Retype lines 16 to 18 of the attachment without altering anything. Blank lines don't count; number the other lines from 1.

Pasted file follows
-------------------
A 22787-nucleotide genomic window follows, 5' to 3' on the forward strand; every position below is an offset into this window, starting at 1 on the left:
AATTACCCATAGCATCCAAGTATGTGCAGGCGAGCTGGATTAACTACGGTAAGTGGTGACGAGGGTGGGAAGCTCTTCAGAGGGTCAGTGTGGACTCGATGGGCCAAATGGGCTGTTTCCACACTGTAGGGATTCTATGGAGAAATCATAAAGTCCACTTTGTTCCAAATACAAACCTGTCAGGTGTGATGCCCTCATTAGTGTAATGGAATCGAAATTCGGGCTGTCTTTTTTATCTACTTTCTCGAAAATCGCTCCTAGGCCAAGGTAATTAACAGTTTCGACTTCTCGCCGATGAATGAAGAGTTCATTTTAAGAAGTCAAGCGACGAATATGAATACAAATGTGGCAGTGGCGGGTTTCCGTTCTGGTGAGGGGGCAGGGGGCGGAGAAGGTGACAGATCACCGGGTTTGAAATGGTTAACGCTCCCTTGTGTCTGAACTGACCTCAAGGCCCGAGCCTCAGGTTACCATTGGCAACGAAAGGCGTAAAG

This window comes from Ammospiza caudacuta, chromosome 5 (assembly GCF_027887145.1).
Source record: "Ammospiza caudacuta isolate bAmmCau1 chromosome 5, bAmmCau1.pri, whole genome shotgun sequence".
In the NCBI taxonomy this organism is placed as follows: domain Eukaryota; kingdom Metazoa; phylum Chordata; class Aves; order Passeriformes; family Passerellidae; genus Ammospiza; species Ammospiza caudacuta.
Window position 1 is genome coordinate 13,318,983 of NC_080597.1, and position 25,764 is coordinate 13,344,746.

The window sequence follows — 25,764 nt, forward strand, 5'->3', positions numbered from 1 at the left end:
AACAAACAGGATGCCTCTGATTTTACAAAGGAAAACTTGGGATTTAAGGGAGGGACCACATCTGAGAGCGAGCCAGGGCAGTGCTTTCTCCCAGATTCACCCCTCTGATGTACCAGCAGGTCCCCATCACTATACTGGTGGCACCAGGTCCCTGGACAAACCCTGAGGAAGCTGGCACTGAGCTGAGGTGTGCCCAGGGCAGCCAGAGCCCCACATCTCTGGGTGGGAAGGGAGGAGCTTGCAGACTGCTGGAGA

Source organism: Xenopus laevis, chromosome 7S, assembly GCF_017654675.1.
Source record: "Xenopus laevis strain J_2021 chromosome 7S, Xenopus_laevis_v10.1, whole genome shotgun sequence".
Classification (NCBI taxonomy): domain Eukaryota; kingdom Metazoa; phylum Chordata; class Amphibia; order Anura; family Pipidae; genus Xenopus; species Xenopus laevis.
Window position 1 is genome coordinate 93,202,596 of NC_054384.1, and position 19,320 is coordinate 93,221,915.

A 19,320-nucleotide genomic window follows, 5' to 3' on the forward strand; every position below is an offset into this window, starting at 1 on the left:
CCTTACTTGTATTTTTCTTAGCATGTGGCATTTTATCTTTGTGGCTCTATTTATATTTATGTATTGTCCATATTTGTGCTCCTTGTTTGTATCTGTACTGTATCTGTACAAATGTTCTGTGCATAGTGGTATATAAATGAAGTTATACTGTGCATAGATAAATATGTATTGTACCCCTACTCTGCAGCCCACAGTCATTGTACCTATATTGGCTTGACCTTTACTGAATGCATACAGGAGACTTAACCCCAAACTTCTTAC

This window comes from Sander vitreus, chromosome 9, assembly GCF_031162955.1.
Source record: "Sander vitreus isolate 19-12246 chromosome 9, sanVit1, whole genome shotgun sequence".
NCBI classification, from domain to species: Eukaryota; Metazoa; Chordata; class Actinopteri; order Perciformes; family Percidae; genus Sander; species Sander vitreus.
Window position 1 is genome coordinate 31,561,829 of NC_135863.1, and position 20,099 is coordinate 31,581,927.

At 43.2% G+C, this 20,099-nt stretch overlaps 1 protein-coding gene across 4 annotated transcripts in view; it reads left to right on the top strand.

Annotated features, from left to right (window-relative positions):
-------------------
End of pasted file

Source record: "Sander vitreus isolate 19-12246 chromosome 9, sanVit1, whole genome shotgun sequence".
NCBI classification, from domain to species: Eukaryota; Metazoa; Chordata; class Actinopteri; order Perciformes; family Percidae; genus Sander; species Sander vitreus.
Window position 1 is genome coordinate 31,561,829 of NC_135863.1, and position 20,099 is coordinate 31,581,927.